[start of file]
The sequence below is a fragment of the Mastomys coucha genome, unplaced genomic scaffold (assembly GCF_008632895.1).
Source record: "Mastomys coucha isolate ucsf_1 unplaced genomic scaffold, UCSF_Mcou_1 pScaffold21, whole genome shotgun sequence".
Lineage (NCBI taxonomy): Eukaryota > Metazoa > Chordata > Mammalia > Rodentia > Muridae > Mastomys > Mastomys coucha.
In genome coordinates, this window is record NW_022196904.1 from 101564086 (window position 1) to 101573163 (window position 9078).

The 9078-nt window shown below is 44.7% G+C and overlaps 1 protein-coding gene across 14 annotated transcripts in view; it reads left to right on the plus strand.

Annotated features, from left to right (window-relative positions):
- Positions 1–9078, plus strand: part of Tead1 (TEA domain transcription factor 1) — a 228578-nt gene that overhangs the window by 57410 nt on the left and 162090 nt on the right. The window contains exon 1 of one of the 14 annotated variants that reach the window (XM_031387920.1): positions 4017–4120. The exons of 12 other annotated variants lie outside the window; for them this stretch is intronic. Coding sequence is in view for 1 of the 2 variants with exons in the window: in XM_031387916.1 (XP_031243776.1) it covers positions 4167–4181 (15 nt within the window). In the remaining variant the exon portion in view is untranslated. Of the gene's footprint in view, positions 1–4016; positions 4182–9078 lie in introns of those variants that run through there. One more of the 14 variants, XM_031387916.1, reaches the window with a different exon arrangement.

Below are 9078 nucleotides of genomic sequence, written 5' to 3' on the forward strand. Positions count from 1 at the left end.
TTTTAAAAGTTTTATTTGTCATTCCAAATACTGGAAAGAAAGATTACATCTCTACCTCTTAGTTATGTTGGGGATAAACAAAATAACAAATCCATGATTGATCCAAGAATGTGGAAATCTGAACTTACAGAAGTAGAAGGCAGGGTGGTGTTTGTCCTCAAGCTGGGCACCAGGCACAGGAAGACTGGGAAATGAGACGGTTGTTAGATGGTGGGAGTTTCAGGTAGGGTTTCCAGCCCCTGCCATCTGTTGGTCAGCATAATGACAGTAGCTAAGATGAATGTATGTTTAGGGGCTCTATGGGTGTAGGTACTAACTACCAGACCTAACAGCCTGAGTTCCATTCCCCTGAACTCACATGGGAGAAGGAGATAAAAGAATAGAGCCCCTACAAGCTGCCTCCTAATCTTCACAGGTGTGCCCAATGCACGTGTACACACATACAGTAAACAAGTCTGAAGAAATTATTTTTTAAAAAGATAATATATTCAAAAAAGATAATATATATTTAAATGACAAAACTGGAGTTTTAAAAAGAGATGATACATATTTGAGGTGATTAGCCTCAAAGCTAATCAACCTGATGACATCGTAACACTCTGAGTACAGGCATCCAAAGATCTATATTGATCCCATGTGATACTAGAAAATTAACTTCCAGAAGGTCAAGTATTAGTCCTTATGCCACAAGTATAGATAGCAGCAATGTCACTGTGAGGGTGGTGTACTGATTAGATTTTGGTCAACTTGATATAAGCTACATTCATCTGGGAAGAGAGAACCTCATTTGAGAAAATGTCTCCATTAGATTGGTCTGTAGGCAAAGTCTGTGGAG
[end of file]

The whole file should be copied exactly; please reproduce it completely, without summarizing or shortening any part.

The sequence below is a fragment of the Mastomys coucha genome, unplaced genomic scaffold (assembly GCF_008632895.1).
Source record: "Mastomys coucha isolate ucsf_1 unplaced genomic scaffold, UCSF_Mcou_1 pScaffold21, whole genome shotgun sequence".
Lineage (NCBI taxonomy): Eukaryota > Metazoa > Chordata > Mammalia > Rodentia > Muridae > Mastomys > Mastomys coucha.
In genome coordinates, this window is record NW_022196904.1 from 101564086 (window position 1) to 101573163 (window position 9078).

The 9078-nt window shown below is 44.7% G+C and overlaps 1 protein-coding gene across 14 annotated transcripts in view; it reads left to right on the plus strand.

Annotated features, from left to right (window-relative positions):
- Positions 1–9078, plus strand: part of Tead1 (TEA domain transcription factor 1) — a 228578-nt gene that overhangs the window by 57410 nt on the left and 162090 nt on the right. The window contains exon 1 of one of the 14 annotated variants that reach the window (XM_031387920.1): positions 4017–4120. The exons of 12 other annotated variants lie outside the window; for them this stretch is intronic. Coding sequence is in view for 1 of the 2 variants with exons in the window: in XM_031387916.1 (XP_031243776.1) it covers positions 4167–4181 (15 nt within the window). In the remaining variant the exon portion in view is untranslated. Of the gene's footprint in view, positions 1–4016; positions 4182–9078 lie in introns of those variants that run through there. One more of the 14 variants, XM_031387916.1, reaches the window with a different exon arrangement.

Below are 9078 nucleotides of genomic sequence, written 5' to 3' on the forward strand. Positions count from 1 at the left end.
TTTTAAAAGTTTTATTTGTCATTCCAAATACTGGAAAGAAAGATTACATCTCTACCTCTTAGTTATGTTGGGGATAAACAAAATAACAAATCCATGATTGATCCAAGAATGTGGAAATCTGAACTTACAGAAGTAGAAGGCAGGGTGGTGTTTGTCCTCAAGCTGGGCACCAGGCACAGGAAGACTGGGAAATGAGACGGTTGTTAGATGGTGGGAGTTTCAGGTAGGGTTTCCAGCCCCTGCCATCTGTTGGTCAGCATAATGACAGTAGCTAAGATGAATGTATGTTTAGGGGCTCTATGGGTGTAGGTACTAACTACCAGACCTAACAGCCTGAGTTCCATTCCCCTGAACTCACATGGGAGAAGGAGATAAAAGAATAGAGCCCCTACAAGCTGCCTCCTAATCTTCACAGGTGTGCCCAATGCACGTGTACACACATACAGTAAACAAGTCTGAAGAAATTATTTTTTAAAAAGATAATATATTCAAAAAAGATAATATATATTTAAATGACAAAACTGGAGTTTTAAAAAGAGATGATACATATTTGAGGTGATTAGCCTCAAAGCTAATCAACCTGATGACATCGTAACACTCTGAGTACAGGCATCCAAAGATCTATATTGATCCCATGTGATACTAGAAAATTAACTTCCAGAAGGTCAAGTATTAGTCCTTATGCCACAAGTATAGATAGCAGCAATGTCACTGTGAGGGTGGTGTACTGATTAGATTTTGGTCAACTTGATATAAGCTACATTCATCTGGGAAGAGAGAACCTCATTTGAGAAAATGTCTCCATTAGATTGGTCTGTAGGCAAAGTCTGTGGAG